Dr. Andrea Hollingsworth
Hollingsworth Consulting

For years, I’ve maintained a small psychotherapy practice. Most of my clients tell me they want to feel better, more like themselves. They want to be less anxious, less sad. They want to be more satisfied, more focused. They want happier, healthier relationships. In a word—they want to bring a calm, content presence to their lives, and to the people and things therein.

Over time, I’ve discovered one hidden factor that often keeps people from this state of wellbeing: chronic inward conflict.

Feeling Torn is a Part of Life

It’s normal to feel torn and unsure at times. This is especially true of leaders, who are called upon to make important decisions with significant implications.

Haste usually isn’t a good thing. A patient, measured, collaborative approach is best.

However, there is such a thing as getting caught in the mental mire of indecision. When this happens, we just can’t decide what to do, which direction to go, what to say, to whom we should listen, or all the above.

We’re stuck. And we’re afraid to get unstuck.

When inner conflict takes root and doesn’t resolve, it directly affects our mood and performance. We can become irritable, distracted, and apprehensive. There are physiological reasons for this.

The Neuropsychology of Inner Conflict

Neuroscientists have found that inner conflict, ambiguity, and uncertainty are largely processed in the anterior cingulate cortex. This is the same part of the brain that processes pain, both emotional and physical. Uncertainty is also associated with heightened noradrenaline release.[1]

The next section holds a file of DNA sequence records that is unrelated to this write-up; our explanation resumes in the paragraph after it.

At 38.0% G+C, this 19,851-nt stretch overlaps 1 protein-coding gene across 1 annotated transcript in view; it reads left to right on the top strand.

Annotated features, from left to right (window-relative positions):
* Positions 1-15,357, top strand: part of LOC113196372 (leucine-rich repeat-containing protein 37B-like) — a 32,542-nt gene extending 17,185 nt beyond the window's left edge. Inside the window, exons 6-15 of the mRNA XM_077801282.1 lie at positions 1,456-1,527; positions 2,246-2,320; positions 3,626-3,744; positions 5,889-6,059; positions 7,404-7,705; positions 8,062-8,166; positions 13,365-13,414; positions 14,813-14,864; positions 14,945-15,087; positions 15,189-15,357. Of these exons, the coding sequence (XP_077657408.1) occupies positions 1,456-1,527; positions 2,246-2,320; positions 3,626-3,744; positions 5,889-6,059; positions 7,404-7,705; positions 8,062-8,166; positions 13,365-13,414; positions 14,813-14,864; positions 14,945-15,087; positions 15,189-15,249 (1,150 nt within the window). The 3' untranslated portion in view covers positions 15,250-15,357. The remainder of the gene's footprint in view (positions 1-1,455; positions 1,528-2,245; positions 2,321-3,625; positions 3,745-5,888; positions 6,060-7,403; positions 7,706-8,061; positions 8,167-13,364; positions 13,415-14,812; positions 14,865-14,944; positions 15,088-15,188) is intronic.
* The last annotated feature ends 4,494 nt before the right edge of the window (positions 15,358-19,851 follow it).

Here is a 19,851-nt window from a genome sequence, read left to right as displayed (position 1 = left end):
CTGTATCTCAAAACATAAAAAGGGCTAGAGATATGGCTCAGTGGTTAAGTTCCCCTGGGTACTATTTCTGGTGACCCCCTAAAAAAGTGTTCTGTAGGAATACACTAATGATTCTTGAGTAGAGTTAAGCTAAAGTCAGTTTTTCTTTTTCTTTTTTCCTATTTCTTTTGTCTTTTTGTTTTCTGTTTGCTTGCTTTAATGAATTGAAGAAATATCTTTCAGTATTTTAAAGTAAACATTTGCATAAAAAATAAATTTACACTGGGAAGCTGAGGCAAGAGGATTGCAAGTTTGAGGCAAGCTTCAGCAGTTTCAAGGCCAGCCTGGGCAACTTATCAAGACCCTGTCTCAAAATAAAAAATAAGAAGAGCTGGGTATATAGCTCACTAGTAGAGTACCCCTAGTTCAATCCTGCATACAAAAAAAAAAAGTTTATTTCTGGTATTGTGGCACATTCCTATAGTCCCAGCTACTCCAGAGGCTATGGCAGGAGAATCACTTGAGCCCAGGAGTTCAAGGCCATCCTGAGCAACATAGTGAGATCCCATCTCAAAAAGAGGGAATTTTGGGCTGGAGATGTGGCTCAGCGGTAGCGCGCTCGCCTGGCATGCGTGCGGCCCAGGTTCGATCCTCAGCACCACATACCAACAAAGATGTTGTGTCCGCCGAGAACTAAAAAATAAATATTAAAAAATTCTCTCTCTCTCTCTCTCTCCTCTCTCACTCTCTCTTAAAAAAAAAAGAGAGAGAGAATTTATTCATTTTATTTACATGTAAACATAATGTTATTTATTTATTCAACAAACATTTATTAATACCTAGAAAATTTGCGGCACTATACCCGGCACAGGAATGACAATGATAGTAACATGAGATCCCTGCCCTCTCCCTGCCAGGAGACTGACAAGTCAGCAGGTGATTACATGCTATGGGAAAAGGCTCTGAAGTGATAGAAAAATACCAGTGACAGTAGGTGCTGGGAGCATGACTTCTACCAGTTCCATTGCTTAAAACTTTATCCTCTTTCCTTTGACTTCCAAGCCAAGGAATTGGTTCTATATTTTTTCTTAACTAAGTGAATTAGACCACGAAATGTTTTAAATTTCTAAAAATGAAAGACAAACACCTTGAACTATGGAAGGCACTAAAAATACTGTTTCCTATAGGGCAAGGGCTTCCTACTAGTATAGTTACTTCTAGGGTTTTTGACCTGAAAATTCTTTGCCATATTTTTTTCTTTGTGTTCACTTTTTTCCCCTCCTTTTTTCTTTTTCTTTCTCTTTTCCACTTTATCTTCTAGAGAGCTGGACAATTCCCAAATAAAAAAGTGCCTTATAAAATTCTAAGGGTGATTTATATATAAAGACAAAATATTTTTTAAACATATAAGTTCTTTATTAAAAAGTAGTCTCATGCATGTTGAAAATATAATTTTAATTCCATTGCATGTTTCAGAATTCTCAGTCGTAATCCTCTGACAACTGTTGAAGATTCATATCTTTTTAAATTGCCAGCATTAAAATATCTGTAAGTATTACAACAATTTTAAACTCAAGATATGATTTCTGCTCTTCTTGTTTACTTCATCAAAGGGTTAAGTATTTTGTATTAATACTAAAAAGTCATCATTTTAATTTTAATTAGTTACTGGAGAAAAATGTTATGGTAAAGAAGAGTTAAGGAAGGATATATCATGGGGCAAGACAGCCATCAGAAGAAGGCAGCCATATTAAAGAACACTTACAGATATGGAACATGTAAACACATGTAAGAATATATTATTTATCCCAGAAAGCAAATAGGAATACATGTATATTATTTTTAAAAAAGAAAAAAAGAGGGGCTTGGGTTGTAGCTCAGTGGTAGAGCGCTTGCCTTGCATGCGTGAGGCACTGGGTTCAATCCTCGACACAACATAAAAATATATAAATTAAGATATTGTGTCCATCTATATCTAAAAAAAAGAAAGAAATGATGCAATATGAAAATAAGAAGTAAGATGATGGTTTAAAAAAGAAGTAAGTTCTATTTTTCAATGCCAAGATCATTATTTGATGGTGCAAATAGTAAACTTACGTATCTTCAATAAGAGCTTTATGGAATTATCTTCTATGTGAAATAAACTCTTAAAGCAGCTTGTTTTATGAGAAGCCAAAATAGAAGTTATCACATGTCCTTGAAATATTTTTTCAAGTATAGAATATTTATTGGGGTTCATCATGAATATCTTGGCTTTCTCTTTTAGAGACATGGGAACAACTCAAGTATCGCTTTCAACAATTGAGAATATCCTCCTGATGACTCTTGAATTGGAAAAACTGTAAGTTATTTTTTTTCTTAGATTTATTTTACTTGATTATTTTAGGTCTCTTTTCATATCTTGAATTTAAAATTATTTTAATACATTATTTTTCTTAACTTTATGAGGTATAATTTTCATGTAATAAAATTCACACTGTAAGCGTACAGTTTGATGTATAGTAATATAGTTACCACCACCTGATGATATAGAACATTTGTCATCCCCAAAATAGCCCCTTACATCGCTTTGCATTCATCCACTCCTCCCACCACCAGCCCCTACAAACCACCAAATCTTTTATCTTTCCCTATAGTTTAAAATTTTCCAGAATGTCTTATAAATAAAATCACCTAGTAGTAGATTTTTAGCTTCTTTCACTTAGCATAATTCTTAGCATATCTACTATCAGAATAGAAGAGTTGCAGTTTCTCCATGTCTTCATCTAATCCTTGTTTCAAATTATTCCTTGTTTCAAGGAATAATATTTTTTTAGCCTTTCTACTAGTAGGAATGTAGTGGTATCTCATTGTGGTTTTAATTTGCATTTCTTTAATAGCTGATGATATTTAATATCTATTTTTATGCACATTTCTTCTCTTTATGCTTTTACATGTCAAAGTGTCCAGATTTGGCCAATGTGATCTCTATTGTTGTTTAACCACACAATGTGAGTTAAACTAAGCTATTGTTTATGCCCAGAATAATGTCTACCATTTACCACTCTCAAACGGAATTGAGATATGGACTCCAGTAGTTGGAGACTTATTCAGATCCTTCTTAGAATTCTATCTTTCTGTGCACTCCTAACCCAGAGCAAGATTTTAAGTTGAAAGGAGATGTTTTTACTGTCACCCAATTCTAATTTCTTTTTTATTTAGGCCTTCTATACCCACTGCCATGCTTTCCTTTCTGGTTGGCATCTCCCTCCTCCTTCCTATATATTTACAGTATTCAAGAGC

When we remain stuck in confusion and unresolvedness about our direction, our brain processes it as pain—whether we’re aware of it or not.

And just like other forms of chronic pain, this distress becomes a weight that drags us down. It frequently shows up as anxiety—impacting our ability to control our thoughts, focus on tasks and people, [2] and be happy in general.[3]

Such states make it near impossible to show up with mindful, compassionate awareness to and with ourselves and others.

Make the Decision

Is there a decision you need to make about your work, your relationships, your life? Have you been sitting on it a bit too long?

In my work with clients, I often find that people know, deep down, what must be done. But, understandably, they’re afraid of change, or worried about failing, or concerned about the inevitable pain of repercussions.

All of this makes sense.

And? You deserve peace. You deserve inward integration. Such a strong, settled feeling only comes when you bravely face into the conflict and work toward resolution, no matter the effects. It will strengthen your spine, soften your heart, and deepen your presence.

About Andrea

Dr. Andrea Hollingsworth is Founder and CEO of Hollingsworth Consulting, author of the bestselling book The Compassion Advantage (2024), and one of today’s leading global experts on compassionate leadership. Since 2008, she has been studying, speaking, and writing about the science and spirituality of human emotions and relationships. Her articles have been published more than a dozen times in peer-reviewed journals, and she has taught at prestigious institutions like Princeton, Boston University, and Loyola University Chicago. In addition, Dr. Andrea has delivered talks to audiences at some of the top-ranked universities in the world—including Cambridge University in England and Heidelberg University in Germany.

Dr. Andrea spends most of her time inspiring leaders and teams to use The Compassion Advantage to build supercharged organizations through cultures of care— especially in times of challenge and change. Andrea lives with her family in Minnesota where she cheers hard at her son’s soccer games and relishes every opportunity to visit the north shore of Lake Superior.